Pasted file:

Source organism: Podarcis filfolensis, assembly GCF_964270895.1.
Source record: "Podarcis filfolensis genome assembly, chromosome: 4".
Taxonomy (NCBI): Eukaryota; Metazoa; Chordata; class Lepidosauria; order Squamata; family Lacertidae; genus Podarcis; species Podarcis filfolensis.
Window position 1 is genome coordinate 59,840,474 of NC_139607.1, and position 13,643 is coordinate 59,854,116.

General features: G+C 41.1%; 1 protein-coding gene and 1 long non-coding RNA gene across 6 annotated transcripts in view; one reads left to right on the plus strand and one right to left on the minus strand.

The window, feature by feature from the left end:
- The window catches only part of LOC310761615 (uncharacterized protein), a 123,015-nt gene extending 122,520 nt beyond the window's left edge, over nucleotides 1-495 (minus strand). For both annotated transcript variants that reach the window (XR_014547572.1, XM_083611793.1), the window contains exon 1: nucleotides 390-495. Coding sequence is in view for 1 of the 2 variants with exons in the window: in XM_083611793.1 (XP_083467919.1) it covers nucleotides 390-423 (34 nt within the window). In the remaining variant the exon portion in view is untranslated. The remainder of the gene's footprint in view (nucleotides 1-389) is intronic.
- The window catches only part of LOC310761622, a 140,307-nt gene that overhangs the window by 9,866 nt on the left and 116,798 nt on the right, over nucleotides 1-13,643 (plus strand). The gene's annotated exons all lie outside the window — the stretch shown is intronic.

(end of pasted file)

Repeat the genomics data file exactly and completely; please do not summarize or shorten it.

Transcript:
Source organism: Podarcis filfolensis, assembly GCF_964270895.1.
Source record: "Podarcis filfolensis genome assembly, chromosome: 4".
Taxonomy (NCBI): Eukaryota; Metazoa; Chordata; class Lepidosauria; order Squamata; family Lacertidae; genus Podarcis; species Podarcis filfolensis.
Window position 1 is genome coordinate 59,840,474 of NC_139607.1, and position 13,643 is coordinate 59,854,116.

General features: G+C 41.1%; 1 protein-coding gene and 1 long non-coding RNA gene across 6 annotated transcripts in view; one reads left to right on the plus strand and one right to left on the minus strand.

The window, feature by feature from the left end:
- The window catches only part of LOC310761615 (uncharacterized protein), a 123,015-nt gene extending 122,520 nt beyond the window's left edge, over nucleotides 1-495 (minus strand). For both annotated transcript variants that reach the window (XR_014547572.1, XM_083611793.1), the window contains exon 1: nucleotides 390-495. Coding sequence is in view for 1 of the 2 variants with exons in the window: in XM_083611793.1 (XP_083467919.1) it covers nucleotides 390-423 (34 nt within the window). In the remaining variant the exon portion in view is untranslated. The remainder of the gene's footprint in view (nucleotides 1-389) is intronic.
- The window catches only part of LOC310761622, a 140,307-nt gene that overhangs the window by 9,866 nt on the left and 116,798 nt on the right, over nucleotides 1-13,643 (plus strand). The gene's annotated exons all lie outside the window — the stretch shown is intronic.